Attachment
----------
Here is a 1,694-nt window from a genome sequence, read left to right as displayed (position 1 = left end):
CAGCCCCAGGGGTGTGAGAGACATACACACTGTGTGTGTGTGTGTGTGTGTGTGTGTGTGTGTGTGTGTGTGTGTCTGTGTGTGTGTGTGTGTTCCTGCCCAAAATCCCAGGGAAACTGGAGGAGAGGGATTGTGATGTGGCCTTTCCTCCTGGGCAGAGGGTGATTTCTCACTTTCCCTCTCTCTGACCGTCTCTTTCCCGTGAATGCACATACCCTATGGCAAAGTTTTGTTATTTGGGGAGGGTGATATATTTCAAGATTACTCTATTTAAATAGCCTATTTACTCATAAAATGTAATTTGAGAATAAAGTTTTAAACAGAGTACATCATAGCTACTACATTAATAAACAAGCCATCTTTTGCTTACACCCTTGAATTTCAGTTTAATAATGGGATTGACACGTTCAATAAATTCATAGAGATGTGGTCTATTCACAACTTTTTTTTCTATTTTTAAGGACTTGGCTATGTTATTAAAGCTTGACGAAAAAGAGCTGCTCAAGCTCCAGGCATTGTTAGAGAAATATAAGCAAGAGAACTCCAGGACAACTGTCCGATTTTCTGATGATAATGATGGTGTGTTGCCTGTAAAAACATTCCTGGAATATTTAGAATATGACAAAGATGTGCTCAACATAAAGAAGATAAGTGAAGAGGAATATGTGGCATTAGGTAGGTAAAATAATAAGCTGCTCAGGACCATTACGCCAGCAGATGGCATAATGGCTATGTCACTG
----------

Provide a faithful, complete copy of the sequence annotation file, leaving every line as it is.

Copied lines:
Here is a 1,694-nt window from a genome sequence, read left to right as displayed (position 1 = left end):
CAGCCCCAGGGGTGTGAGAGACATACACACTGTGTGTGTGTGTGTGTGTGTGTGTGTGTGTGTGTGTGTGTGTGTCTGTGTGTGTGTGTGTGTTCCTGCCCAAAATCCCAGGGAAACTGGAGGAGAGGGATTGTGATGTGGCCTTTCCTCCTGGGCAGAGGGTGATTTCTCACTTTCCCTCTCTCTGACCGTCTCTTTCCCGTGAATGCACATACCCTATGGCAAAGTTTTGTTATTTGGGGAGGGTGATATATTTCAAGATTACTCTATTTAAATAGCCTATTTACTCATAAAATGTAATTTGAGAATAAAGTTTTAAACAGAGTACATCATAGCTACTACATTAATAAACAAGCCATCTTTTGCTTACACCCTTGAATTTCAGTTTAATAATGGGATTGACACGTTCAATAAATTCATAGAGATGTGGTCTATTCACAACTTTTTTTTCTATTTTTAAGGACTTGGCTATGTTATTAAAGCTTGACGAAAAAGAGCTGCTCAAGCTCCAGGCATTGTTAGAGAAATATAAGCAAGAGAACTCCAGGACAACTGTCCGATTTTCTGATGATAATGATGGTGTGTTGCCTGTAAAAACATTCCTGGAATATTTAGAATATGACAAAGATGTGCTCAACATAAAGAAGATAAGTGAAGAGGAATATGTGGCATTAGGTAGGTAAAATAATAAGCTGCTCAGGACCATTACGCCAGCAGATGGCATAATGGCTATGTCACTG